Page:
New report calls for increased protection for the UK’s seas

The Wildlife Trusts have published a new report urging the Government to fulfil its promised creation of a connected network of protected marine areas around the UK’s coast.

Two tranches of Marine Conservation Zones have been designated so far, leading to 50 protected areas in English waters, including 14 offshore protected areas. Wales and Northern Island have one each, with a further four currently being considered for Irish waters. Scotland currently has 30 equivalent Marine Protected Areas, with 13 in offshore waters.

Chalk reef (Credit Rob Spray)

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Two marine habitats already protected. The Cromer Shoal Chalk Reef (photo: Rob Spray) and brittle stars in Farnes East Marine Conservation Zone (photo: JNCC)

These designated areas have already led to a large jump in protection for a wide range of marine habitats and species. There was very little interest in UK protected marine areas before these designations. However, including all types of marine protection (such as European wide Sites of Special Scientific Interest and Special Areas of Conservation), only 4 % of the UK’s waters are currently protected. When the Marine and Coastal Act was launched in 2009 (this is the legislation which started the creation of Marine Conservation Zones and Marine Protected Areas), the Government promised a connected network of protected areas within our seas, which will put the UK at the forefront of marine conservation.

The third and final tranche of English Marine Conservation Zones are being considered during 2017 and designated in 2018. As yet, we do not know how many areas are being considered and/or will be designated. The Wildlife Trusts report provide a list of 48  areas, which if designated would ‘complete an ecologically coherent network of special places where habitats and wildlife can flourish to safeguard healthy and productive seas for the future’.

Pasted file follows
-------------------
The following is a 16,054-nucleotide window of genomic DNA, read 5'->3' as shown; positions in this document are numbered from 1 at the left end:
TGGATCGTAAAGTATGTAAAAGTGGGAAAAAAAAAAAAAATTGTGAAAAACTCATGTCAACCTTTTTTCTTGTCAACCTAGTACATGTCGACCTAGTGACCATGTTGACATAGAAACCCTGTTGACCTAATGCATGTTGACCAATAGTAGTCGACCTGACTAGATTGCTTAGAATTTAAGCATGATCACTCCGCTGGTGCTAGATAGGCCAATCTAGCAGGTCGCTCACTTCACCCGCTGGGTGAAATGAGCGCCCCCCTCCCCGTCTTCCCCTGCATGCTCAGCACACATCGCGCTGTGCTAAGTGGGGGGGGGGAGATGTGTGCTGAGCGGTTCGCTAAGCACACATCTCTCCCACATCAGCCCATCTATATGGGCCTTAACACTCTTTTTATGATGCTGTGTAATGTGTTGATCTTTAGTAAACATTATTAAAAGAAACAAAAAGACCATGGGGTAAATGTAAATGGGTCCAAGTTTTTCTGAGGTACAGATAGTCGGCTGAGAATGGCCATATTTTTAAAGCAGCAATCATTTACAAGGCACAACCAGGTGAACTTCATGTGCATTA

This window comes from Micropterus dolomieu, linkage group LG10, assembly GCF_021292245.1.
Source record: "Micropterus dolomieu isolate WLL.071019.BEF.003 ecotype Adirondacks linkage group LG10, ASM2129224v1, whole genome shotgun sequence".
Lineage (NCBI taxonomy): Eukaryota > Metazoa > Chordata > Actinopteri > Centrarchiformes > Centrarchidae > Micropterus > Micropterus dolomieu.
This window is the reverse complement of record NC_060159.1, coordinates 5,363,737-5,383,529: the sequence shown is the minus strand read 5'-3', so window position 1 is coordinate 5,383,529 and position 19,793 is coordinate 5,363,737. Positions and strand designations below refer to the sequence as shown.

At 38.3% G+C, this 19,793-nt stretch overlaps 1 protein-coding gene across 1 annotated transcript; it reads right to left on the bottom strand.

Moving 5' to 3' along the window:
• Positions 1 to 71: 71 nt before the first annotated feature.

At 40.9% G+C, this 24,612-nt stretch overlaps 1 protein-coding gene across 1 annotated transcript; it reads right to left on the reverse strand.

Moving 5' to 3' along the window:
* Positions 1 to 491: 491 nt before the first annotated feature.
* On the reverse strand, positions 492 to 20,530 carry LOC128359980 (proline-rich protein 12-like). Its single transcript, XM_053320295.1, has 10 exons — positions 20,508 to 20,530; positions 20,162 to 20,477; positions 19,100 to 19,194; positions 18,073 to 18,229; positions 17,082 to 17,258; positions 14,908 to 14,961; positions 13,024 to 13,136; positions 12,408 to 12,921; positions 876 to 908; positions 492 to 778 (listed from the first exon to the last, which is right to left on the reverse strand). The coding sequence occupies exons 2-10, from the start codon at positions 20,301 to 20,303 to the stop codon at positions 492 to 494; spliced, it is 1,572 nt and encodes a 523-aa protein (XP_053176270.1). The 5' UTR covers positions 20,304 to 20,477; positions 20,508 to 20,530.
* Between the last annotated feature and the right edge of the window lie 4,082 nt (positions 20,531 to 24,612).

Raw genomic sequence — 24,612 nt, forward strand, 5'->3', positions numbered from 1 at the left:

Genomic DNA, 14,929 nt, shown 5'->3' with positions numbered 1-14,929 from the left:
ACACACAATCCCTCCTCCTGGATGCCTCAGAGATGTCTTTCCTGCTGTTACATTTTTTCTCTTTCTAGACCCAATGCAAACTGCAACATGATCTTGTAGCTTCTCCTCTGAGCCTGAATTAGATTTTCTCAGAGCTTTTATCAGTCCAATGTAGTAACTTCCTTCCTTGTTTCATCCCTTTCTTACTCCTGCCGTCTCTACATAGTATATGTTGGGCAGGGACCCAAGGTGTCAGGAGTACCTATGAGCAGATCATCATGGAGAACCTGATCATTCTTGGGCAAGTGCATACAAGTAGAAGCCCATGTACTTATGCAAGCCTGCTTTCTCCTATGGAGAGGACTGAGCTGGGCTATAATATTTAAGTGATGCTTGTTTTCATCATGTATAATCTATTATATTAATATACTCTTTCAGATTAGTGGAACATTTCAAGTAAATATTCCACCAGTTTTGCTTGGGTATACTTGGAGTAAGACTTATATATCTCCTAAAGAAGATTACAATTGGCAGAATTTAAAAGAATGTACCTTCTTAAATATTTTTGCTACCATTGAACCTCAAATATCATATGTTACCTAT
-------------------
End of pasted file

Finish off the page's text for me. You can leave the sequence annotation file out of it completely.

As John Edwards, the head of the Wildlife Trusts Living Seas campaign said ‘The government designated 50 zones in the first two phases. Unfortunately, this does not provide us with the really comprehensive network needed to enable marine wildlife to thrive once more. We need a sensible number, in the best locations and with the right degree of connectivity between areas. We hope that the government will aim high and hit the 48 mark for this last phase. If the government lives up to its stated commitments such a network would put us at the forefront of worldwide marine conservation’.

The 48 areas suggested by the Wildlife Trust, will fill current gaps and create a ‘blue-belt’ around the English coast. The proposed areas range from seagrass beds in the south which are home to several types of seahorses, to deep sea mud habitats, harbouring sea pens and lobsters.

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Seagrass in the UK (photo: Paul Kay)


The Wildlife Trust:


Scottish Government:


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Hannah Lawson

Hannah Lawson

I'm a marine biologist working as an Environmental Scientist for a marine consultancy. I love nature and the marine environment. I try to spend as much of my spare time outside and getting involved with conservation and outdoor activities.
Hannah Lawson

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